Friday, 21 March 2014
It's 2012 and Stephen should be happy, he lives near the sea with a loving wife and child and has fulfilling job as a university technician. In fact he's angry, angry enough to risk losing his job when in a moment of madness he loses his temper. Now on suspension he is spending more and more time drinking in the pub. Then comes the phone call telling him his mother is ill and asking him to return to the place he has tried to forget. Something awful happened in Stephen's past, something that tore his family and town apart and changed several lives forever. Now he has to go back and face his memories and people who may not be ready to forgive.
In 1982 Mary hopes she is moving towards her dream life, her run down house and outbuildings need several repairs but in time she hopes they will be able to take on paying guests and live an increasingly self-sufficient lifestyle. Her teenage son Stephen is in his last year at school and has his first girlfriend, her daughter Jenny is about to start secondary school. They're just waiting for Richard, her husband to finish his last few days in the army. Then Argentina invades the Falkland Islands...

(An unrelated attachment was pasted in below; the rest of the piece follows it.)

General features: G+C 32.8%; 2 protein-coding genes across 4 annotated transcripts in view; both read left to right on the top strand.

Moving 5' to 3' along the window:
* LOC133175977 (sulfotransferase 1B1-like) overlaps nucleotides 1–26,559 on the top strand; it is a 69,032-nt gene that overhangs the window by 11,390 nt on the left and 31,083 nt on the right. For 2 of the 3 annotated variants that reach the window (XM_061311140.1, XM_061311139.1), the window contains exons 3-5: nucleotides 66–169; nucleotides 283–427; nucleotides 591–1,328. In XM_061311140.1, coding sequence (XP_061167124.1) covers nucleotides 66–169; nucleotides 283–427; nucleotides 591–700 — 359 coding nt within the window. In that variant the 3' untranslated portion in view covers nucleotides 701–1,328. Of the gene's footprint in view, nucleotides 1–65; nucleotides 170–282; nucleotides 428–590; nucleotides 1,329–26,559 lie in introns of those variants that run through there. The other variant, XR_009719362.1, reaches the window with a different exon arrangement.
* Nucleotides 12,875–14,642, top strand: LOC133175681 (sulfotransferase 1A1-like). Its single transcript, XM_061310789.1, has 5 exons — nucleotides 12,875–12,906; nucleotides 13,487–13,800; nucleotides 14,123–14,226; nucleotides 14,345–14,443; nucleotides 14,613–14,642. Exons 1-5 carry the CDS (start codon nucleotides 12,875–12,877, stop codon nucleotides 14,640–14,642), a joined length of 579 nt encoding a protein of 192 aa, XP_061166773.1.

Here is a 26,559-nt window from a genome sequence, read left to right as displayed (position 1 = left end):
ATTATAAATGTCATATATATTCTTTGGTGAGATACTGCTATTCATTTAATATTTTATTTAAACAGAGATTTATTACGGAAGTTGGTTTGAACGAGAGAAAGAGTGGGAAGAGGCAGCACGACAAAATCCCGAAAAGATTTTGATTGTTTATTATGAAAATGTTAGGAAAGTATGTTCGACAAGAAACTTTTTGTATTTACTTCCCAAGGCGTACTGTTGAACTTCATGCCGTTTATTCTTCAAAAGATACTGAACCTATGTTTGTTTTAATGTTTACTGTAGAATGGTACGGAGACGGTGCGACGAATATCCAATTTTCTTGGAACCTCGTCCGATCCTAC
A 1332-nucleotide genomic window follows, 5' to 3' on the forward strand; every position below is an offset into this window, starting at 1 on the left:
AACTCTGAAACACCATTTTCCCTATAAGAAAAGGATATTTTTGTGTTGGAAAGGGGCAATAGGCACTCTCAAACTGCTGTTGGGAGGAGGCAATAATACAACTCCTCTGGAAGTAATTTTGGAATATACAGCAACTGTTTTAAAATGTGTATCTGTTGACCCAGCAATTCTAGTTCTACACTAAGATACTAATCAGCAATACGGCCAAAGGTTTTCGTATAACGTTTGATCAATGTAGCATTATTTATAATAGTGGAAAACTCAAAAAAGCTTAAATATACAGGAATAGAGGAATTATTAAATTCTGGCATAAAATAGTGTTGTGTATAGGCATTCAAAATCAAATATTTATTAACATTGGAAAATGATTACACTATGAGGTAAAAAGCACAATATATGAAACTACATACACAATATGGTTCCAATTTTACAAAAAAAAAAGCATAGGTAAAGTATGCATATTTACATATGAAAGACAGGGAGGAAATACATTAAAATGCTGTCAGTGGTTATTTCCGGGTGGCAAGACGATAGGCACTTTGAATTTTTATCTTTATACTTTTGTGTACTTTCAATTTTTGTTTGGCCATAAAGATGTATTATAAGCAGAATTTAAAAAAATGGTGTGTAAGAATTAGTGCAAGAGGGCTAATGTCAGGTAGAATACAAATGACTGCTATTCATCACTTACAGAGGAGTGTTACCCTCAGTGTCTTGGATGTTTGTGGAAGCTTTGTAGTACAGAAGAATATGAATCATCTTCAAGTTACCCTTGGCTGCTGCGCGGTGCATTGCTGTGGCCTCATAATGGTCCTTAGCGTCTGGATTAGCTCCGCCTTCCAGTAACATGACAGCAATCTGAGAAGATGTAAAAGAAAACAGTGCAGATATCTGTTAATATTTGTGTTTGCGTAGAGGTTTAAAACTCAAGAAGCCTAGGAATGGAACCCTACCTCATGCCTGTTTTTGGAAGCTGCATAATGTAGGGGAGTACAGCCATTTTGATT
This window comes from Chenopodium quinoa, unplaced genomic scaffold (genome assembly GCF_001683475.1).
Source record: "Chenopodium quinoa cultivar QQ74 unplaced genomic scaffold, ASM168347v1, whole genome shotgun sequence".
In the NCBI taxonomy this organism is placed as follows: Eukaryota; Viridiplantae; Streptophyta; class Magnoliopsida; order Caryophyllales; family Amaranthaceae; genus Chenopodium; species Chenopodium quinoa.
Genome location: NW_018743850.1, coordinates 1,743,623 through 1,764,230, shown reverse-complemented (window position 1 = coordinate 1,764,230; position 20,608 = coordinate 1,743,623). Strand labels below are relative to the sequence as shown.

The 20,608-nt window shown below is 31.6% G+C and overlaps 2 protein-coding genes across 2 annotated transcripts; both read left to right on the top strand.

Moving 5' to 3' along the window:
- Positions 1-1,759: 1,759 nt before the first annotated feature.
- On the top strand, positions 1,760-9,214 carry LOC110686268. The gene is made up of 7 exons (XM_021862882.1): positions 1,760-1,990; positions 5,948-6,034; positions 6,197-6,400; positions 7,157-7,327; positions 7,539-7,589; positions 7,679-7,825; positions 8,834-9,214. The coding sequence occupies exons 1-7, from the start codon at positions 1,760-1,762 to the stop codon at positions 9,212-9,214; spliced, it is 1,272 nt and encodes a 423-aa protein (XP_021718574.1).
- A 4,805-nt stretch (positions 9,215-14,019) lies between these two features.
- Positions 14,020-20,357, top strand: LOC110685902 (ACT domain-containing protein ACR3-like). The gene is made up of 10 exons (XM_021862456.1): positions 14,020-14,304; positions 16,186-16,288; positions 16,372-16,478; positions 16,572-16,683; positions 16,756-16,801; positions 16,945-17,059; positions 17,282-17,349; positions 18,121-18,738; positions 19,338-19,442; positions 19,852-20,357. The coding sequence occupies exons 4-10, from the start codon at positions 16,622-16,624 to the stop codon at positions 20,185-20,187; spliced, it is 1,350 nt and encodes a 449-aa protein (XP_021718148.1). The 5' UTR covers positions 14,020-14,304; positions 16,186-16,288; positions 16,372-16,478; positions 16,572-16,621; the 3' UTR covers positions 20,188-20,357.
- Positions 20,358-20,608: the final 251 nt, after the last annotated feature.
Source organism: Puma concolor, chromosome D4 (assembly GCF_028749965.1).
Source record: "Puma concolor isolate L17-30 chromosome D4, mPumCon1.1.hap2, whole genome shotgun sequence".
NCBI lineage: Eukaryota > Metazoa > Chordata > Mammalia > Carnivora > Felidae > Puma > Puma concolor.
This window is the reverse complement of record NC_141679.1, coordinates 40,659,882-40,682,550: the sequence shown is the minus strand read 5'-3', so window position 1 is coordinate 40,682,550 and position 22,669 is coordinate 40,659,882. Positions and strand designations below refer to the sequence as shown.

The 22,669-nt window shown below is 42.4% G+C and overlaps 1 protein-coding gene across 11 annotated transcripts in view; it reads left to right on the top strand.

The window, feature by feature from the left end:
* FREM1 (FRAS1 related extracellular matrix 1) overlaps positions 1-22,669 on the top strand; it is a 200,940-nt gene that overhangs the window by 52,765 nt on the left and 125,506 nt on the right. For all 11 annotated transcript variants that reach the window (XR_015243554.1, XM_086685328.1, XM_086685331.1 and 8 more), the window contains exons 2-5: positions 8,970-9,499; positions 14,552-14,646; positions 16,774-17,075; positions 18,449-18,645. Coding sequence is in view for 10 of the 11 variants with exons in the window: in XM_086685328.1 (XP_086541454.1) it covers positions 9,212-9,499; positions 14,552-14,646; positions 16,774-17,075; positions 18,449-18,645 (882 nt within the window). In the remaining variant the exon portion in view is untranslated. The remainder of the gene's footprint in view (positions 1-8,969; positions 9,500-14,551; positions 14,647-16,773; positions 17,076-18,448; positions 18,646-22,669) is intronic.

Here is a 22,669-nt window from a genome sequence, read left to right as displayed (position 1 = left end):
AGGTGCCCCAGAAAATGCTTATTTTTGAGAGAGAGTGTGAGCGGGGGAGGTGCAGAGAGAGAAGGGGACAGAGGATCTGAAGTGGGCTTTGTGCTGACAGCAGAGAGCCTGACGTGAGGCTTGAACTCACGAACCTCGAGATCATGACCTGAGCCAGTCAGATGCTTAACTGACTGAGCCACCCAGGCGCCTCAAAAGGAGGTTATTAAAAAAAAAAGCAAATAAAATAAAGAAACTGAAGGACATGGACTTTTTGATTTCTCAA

That Dark Remembered Day is an absorbing story of secrets and loss, lies and forgiveness. Beginning with Stephen's present day difficulties, the story switches to the past where first through Mary and later Richard we are led gradually but inevitably to the tragedy of that devastating day in 1983. This is an often anguishing read, the sense of isolation, both the physical and mental is almost palpable. I was lost in its pages unable to stop reading until the early hours of the morning. It's still early in the year but I know come December this will be on my list of the best books I've read in 2014. A disturbing but utterly compelling read.
My grateful thanks to the author and publishers for my copy received through Netgalley in return for my honest review.
That Dark Remembered Day is published by Headline.
Tuesday, 18 March 2014
A boy loses his parents, discovers he has unexplained powers and is whisked off to a mysterious academy where he'll be taught how to use his gift. Sounds familiar? Thankfully despite the obvious initial similarities Bobby Ether isn't another Harry Potter and the Academy is most definitely not Hogwarts.
Bobby isn't magic, we quickly learn at the start of the book that there is no such thing as magic. Instead a few people are able to control energy and use it to work for them - or against others. Bobby discovers by accident that he has this rare gift and what follows is a thrilling and well-crafted adventure.